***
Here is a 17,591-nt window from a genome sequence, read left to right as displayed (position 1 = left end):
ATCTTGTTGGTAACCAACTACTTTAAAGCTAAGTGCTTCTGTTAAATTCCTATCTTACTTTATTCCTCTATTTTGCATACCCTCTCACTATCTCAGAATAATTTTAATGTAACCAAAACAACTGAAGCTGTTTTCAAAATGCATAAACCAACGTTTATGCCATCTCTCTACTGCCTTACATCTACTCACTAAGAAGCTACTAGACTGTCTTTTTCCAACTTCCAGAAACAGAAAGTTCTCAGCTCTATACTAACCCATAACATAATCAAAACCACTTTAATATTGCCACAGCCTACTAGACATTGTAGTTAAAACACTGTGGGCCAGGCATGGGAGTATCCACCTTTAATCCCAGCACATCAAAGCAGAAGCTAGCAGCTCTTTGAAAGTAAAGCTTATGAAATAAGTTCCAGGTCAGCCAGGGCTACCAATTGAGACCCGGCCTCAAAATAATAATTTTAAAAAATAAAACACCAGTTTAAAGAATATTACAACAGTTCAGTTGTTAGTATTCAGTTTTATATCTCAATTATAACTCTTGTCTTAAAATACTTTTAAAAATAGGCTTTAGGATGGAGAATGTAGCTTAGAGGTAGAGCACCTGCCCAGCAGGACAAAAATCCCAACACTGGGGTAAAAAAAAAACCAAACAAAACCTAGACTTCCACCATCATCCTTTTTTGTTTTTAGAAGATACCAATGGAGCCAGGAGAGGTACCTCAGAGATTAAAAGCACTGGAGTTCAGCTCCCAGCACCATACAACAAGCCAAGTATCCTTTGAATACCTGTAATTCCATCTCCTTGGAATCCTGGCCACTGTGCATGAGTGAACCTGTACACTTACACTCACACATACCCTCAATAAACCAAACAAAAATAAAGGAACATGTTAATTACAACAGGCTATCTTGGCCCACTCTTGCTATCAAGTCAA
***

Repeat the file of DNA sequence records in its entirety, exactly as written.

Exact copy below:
Here is a 17,591-nt window from a genome sequence, read left to right as displayed (position 1 = left end):
ATCTTGTTGGTAACCAACTACTTTAAAGCTAAGTGCTTCTGTTAAATTCCTATCTTACTTTATTCCTCTATTTTGCATACCCTCTCACTATCTCAGAATAATTTTAATGTAACCAAAACAACTGAAGCTGTTTTCAAAATGCATAAACCAACGTTTATGCCATCTCTCTACTGCCTTACATCTACTCACTAAGAAGCTACTAGACTGTCTTTTTCCAACTTCCAGAAACAGAAAGTTCTCAGCTCTATACTAACCCATAACATAATCAAAACCACTTTAATATTGCCACAGCCTACTAGACATTGTAGTTAAAACACTGTGGGCCAGGCATGGGAGTATCCACCTTTAATCCCAGCACATCAAAGCAGAAGCTAGCAGCTCTTTGAAAGTAAAGCTTATGAAATAAGTTCCAGGTCAGCCAGGGCTACCAATTGAGACCCGGCCTCAAAATAATAATTTTAAAAAATAAAACACCAGTTTAAAGAATATTACAACAGTTCAGTTGTTAGTATTCAGTTTTATATCTCAATTATAACTCTTGTCTTAAAATACTTTTAAAAATAGGCTTTAGGATGGAGAATGTAGCTTAGAGGTAGAGCACCTGCCCAGCAGGACAAAAATCCCAACACTGGGGTAAAAAAAAAACCAAACAAAACCTAGACTTCCACCATCATCCTTTTTTGTTTTTAGAAGATACCAATGGAGCCAGGAGAGGTACCTCAGAGATTAAAAGCACTGGAGTTCAGCTCCCAGCACCATACAACAAGCCAAGTATCCTTTGAATACCTGTAATTCCATCTCCTTGGAATCCTGGCCACTGTGCATGAGTGAACCTGTACACTTACACTCACACATACCCTCAATAAACCAAACAAAAATAAAGGAACATGTTAATTACAACAGGCTATCTTGGCCCACTCTTGCTATCAAGTCAA